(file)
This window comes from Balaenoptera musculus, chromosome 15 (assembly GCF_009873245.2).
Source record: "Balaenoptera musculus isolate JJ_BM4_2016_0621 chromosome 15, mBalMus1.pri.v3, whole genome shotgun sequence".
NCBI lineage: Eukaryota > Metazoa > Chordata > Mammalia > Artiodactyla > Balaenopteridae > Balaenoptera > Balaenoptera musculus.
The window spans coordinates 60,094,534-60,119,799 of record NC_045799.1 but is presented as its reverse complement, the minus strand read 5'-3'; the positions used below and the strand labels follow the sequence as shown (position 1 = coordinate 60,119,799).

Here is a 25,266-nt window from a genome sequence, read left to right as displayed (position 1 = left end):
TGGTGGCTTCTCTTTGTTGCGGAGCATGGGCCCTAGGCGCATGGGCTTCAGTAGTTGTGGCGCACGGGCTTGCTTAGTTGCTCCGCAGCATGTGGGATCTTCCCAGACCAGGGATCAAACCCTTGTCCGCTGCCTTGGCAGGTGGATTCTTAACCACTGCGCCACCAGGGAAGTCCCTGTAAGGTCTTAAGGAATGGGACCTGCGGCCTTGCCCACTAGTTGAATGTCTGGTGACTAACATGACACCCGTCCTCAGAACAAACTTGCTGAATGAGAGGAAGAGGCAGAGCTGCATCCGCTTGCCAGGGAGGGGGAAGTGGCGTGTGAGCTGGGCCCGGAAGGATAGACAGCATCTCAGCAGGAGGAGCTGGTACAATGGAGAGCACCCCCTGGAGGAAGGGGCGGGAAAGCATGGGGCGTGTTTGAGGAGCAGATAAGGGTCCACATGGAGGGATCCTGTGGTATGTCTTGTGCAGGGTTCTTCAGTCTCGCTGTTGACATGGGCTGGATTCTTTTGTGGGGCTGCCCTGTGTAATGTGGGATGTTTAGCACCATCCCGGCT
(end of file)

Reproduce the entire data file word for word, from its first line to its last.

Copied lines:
This window comes from Balaenoptera musculus, chromosome 15 (assembly GCF_009873245.2).
Source record: "Balaenoptera musculus isolate JJ_BM4_2016_0621 chromosome 15, mBalMus1.pri.v3, whole genome shotgun sequence".
NCBI lineage: Eukaryota > Metazoa > Chordata > Mammalia > Artiodactyla > Balaenopteridae > Balaenoptera > Balaenoptera musculus.
The window spans coordinates 60,094,534-60,119,799 of record NC_045799.1 but is presented as its reverse complement, the minus strand read 5'-3'; the positions used below and the strand labels follow the sequence as shown (position 1 = coordinate 60,119,799).

Here is a 25,266-nt window from a genome sequence, read left to right as displayed (position 1 = left end):
TGGTGGCTTCTCTTTGTTGCGGAGCATGGGCCCTAGGCGCATGGGCTTCAGTAGTTGTGGCGCACGGGCTTGCTTAGTTGCTCCGCAGCATGTGGGATCTTCCCAGACCAGGGATCAAACCCTTGTCCGCTGCCTTGGCAGGTGGATTCTTAACCACTGCGCCACCAGGGAAGTCCCTGTAAGGTCTTAAGGAATGGGACCTGCGGCCTTGCCCACTAGTTGAATGTCTGGTGACTAACATGACACCCGTCCTCAGAACAAACTTGCTGAATGAGAGGAAGAGGCAGAGCTGCATCCGCTTGCCAGGGAGGGGGAAGTGGCGTGTGAGCTGGGCCCGGAAGGATAGACAGCATCTCAGCAGGAGGAGCTGGTACAATGGAGAGCACCCCCTGGAGGAAGGGGCGGGAAAGCATGGGGCGTGTTTGAGGAGCAGATAAGGGTCCACATGGAGGGATCCTGTGGTATGTCTTGTGCAGGGTTCTTCAGTCTCGCTGTTGACATGGGCTGGATTCTTTTGTGGGGCTGCCCTGTGTAATGTGGGATGTTTAGCACCATCCCGGCT